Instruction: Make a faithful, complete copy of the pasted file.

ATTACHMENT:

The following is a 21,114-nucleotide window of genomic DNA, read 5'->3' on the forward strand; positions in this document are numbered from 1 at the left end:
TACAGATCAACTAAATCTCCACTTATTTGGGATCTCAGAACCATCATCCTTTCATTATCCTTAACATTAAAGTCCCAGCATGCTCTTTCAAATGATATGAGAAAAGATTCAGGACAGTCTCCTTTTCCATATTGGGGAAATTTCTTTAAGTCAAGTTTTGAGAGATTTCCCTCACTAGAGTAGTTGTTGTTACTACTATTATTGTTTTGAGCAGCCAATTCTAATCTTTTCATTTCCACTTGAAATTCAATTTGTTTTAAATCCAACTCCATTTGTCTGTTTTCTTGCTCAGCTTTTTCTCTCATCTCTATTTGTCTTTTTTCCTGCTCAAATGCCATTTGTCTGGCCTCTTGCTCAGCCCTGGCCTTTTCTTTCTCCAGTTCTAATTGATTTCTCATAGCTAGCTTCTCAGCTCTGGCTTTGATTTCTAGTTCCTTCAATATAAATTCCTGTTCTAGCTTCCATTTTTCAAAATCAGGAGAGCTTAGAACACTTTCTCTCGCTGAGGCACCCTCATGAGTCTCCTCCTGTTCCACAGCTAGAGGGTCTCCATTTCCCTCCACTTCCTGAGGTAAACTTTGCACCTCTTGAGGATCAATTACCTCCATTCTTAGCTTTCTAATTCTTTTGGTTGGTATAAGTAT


The following is a 21,114-nucleotide window of genomic DNA, read 5'->3' on the forward strand; positions in this document are numbered from 1 at the left end:
TACAGATCAACTAAATCTCCACTTATTTGGGATCTCAGAACCATCATCCTTTCATTATCCTTAACATTAAAGTCCCAGCATGCTCTTTCAAATGATATGAGAAAAGATTCAGGACAGTCTCCTTTTCCATATTGGGGAAATTTCTTTAAGTCAAGTTTTGAGAGATTTCCCTCACTAGAGTAGTTGTTGTTACTACTATTATTGTTTTGAGCAGCCAATTCTAATCTTTTCATTTCCACTTGAAATTCAATTTGTTTTAAATCCAACTCCATTTGTCTGTTTTCTTGCTCAGCTTTTTCTCTCATCTCTATTTGTCTTTTTTCCTGCTCAAATGCCATTTGTCTGGCCTCTTGCTCAGCCCTGGCCTTTTCTTTCTCCAGTTCTAATTGATTTCTCATAGCTAGCTTCTCAGCTCTGGCTTTGATTTCTAGTTCCTTCAATATAAATTCCTGTTCTAGCTTCCATTTTTCAAAATCAGGAGAGCTTAGAACACTTTCTCTCGCTGAGGCACCCTCATGAGTCTCCTCCTGTTCCACAGCTAGAGGGTCTCCATTTCCCTCCACTTCCTGAGGTAAACTTTGCACCTCTTGAGGATCAATTACCTCCATTCTTAGCTTTCTAATTCTTTTGGTTGGTATAAGTAT